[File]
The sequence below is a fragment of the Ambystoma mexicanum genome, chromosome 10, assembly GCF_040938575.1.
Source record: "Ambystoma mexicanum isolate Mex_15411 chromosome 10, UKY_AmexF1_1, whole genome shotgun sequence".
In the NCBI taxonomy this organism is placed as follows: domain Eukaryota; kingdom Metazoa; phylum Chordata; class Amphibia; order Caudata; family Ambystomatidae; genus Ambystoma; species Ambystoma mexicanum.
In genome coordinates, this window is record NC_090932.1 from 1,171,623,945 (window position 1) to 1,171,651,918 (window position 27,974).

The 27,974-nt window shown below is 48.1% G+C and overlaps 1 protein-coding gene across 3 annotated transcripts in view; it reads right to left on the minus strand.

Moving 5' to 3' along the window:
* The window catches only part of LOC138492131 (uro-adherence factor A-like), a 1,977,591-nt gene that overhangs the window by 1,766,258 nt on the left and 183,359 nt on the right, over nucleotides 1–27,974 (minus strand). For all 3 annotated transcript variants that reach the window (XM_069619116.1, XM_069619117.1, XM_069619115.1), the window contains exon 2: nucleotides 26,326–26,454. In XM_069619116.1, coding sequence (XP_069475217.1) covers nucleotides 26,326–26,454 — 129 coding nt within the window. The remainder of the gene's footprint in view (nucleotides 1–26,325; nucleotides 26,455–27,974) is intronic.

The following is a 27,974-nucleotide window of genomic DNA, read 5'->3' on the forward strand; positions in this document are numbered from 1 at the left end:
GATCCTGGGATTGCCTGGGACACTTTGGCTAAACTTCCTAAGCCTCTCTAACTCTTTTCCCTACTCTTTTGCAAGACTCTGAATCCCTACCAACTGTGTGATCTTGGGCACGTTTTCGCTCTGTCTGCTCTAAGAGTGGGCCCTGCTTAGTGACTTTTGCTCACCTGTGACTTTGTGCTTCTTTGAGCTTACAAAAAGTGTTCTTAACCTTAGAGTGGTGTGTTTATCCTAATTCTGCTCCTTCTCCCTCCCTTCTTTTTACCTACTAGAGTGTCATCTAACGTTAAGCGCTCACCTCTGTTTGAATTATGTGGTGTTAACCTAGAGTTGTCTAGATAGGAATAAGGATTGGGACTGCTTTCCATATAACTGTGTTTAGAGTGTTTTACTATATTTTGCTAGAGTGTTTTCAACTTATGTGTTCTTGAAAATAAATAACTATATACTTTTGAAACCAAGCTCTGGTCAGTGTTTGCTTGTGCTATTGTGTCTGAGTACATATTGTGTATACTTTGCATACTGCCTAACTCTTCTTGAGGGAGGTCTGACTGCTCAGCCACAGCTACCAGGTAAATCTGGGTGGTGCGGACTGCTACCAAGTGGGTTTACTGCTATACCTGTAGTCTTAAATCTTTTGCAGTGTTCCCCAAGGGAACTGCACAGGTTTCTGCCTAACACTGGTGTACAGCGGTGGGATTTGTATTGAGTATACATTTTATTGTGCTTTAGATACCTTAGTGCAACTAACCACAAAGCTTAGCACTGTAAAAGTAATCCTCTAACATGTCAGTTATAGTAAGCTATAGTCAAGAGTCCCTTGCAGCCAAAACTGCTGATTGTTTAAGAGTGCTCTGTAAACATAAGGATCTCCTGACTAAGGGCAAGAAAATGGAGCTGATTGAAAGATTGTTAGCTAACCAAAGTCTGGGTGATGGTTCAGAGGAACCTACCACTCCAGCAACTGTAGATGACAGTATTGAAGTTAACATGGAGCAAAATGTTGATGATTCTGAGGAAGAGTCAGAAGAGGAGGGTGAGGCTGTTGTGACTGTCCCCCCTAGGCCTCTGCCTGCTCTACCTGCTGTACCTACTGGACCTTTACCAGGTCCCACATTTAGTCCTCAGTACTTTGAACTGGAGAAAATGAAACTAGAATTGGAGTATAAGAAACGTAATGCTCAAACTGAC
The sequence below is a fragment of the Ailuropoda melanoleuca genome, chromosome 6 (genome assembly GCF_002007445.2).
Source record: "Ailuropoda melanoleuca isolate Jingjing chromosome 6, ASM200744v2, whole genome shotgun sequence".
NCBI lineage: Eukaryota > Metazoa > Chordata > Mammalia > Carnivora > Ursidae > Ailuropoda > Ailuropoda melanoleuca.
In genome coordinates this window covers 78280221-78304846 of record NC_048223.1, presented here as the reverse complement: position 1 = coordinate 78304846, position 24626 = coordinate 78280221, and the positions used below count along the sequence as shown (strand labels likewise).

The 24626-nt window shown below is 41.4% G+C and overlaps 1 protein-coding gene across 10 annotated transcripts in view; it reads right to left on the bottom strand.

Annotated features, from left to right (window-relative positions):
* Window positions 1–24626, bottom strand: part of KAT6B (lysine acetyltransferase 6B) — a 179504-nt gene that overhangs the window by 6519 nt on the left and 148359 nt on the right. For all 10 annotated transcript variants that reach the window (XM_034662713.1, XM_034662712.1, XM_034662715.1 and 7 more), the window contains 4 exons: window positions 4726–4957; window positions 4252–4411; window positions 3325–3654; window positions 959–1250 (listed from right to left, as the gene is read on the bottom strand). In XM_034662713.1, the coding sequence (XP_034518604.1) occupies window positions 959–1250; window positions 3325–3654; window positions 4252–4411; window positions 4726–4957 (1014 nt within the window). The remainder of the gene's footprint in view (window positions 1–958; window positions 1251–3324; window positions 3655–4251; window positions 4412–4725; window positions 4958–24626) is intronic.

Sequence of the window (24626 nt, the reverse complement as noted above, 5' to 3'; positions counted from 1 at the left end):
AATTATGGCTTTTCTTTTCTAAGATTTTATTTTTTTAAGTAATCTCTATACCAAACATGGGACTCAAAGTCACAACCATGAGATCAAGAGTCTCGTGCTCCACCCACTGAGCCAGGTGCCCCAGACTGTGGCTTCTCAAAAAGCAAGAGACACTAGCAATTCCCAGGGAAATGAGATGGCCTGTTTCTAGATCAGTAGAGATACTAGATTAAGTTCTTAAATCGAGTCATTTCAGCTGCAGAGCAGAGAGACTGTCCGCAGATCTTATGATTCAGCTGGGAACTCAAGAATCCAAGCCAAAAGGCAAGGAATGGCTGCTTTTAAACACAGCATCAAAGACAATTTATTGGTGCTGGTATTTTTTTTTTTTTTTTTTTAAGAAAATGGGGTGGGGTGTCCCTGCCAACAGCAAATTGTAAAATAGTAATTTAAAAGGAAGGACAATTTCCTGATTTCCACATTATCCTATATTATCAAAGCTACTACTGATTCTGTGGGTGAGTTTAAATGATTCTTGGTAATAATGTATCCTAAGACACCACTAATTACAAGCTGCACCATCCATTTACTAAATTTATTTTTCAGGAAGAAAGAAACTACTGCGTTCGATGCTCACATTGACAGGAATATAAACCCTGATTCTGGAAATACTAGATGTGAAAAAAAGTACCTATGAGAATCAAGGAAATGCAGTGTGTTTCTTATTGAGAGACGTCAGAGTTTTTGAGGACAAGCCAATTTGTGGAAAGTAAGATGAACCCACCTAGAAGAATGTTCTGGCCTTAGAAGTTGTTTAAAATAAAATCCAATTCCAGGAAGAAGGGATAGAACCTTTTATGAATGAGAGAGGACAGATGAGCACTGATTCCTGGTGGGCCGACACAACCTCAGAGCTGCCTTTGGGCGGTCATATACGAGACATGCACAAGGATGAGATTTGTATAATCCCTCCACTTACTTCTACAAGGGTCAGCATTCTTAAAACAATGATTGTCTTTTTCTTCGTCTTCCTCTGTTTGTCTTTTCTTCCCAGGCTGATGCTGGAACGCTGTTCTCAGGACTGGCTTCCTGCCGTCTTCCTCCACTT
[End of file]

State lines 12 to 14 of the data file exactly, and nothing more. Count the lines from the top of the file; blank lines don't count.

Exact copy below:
NCBI lineage: Eukaryota > Metazoa > Chordata > Mammalia > Carnivora > Ursidae > Ailuropoda > Ailuropoda melanoleuca.
In genome coordinates this window covers 78280221-78304846 of record NC_048223.1, presented here as the reverse complement: position 1 = coordinate 78304846, position 24626 = coordinate 78280221, and the positions used below count along the sequence as shown (strand labels likewise).

The 24626-nt window shown below is 41.4% G+C and overlaps 1 protein-coding gene across 10 annotated transcripts in view; it reads right to left on the bottom strand.